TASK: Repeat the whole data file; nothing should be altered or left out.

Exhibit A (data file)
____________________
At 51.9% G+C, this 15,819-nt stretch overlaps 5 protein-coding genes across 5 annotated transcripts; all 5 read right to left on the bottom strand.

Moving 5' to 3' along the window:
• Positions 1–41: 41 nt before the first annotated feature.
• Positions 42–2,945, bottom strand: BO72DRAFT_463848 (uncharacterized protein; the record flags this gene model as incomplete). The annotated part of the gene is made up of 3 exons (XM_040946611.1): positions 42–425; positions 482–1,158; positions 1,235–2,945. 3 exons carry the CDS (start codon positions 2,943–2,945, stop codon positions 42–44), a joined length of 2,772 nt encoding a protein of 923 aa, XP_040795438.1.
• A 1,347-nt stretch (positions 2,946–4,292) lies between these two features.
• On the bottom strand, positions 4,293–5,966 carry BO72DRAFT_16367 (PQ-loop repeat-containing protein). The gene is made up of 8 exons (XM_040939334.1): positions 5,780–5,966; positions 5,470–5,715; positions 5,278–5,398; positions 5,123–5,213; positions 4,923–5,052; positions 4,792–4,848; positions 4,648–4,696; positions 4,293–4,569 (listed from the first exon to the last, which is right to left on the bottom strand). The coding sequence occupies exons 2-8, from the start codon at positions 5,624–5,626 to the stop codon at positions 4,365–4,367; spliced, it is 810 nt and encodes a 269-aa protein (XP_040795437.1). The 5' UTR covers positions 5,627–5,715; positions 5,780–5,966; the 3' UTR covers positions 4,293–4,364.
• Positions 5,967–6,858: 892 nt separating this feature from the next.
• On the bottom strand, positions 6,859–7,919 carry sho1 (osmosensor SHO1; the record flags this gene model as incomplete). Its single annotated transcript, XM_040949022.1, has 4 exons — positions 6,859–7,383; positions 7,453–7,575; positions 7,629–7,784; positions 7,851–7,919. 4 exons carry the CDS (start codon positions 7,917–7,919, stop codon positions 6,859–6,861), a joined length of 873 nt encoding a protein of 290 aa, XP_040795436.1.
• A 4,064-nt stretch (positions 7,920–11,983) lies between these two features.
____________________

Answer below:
At 51.9% G+C, this 15,819-nt stretch overlaps 5 protein-coding genes across 5 annotated transcripts; all 5 read right to left on the bottom strand.

Moving 5' to 3' along the window:
• Positions 1–41: 41 nt before the first annotated feature.
• Positions 42–2,945, bottom strand: BO72DRAFT_463848 (uncharacterized protein; the record flags this gene model as incomplete). The annotated part of the gene is made up of 3 exons (XM_040946611.1): positions 42–425; positions 482–1,158; positions 1,235–2,945. 3 exons carry the CDS (start codon positions 2,943–2,945, stop codon positions 42–44), a joined length of 2,772 nt encoding a protein of 923 aa, XP_040795438.1.
• A 1,347-nt stretch (positions 2,946–4,292) lies between these two features.
• On the bottom strand, positions 4,293–5,966 carry BO72DRAFT_16367 (PQ-loop repeat-containing protein). The gene is made up of 8 exons (XM_040939334.1): positions 5,780–5,966; positions 5,470–5,715; positions 5,278–5,398; positions 5,123–5,213; positions 4,923–5,052; positions 4,792–4,848; positions 4,648–4,696; positions 4,293–4,569 (listed from the first exon to the last, which is right to left on the bottom strand). The coding sequence occupies exons 2-8, from the start codon at positions 5,624–5,626 to the stop codon at positions 4,365–4,367; spliced, it is 810 nt and encodes a 269-aa protein (XP_040795437.1). The 5' UTR covers positions 5,627–5,715; positions 5,780–5,966; the 3' UTR covers positions 4,293–4,364.
• Positions 5,967–6,858: 892 nt separating this feature from the next.
• On the bottom strand, positions 6,859–7,919 carry sho1 (osmosensor SHO1; the record flags this gene model as incomplete). Its single annotated transcript, XM_040949022.1, has 4 exons — positions 6,859–7,383; positions 7,453–7,575; positions 7,629–7,784; positions 7,851–7,919. 4 exons carry the CDS (start codon positions 7,917–7,919, stop codon positions 6,859–6,861), a joined length of 873 nt encoding a protein of 290 aa, XP_040795436.1.
• A 4,064-nt stretch (positions 7,920–11,983) lies between these two features.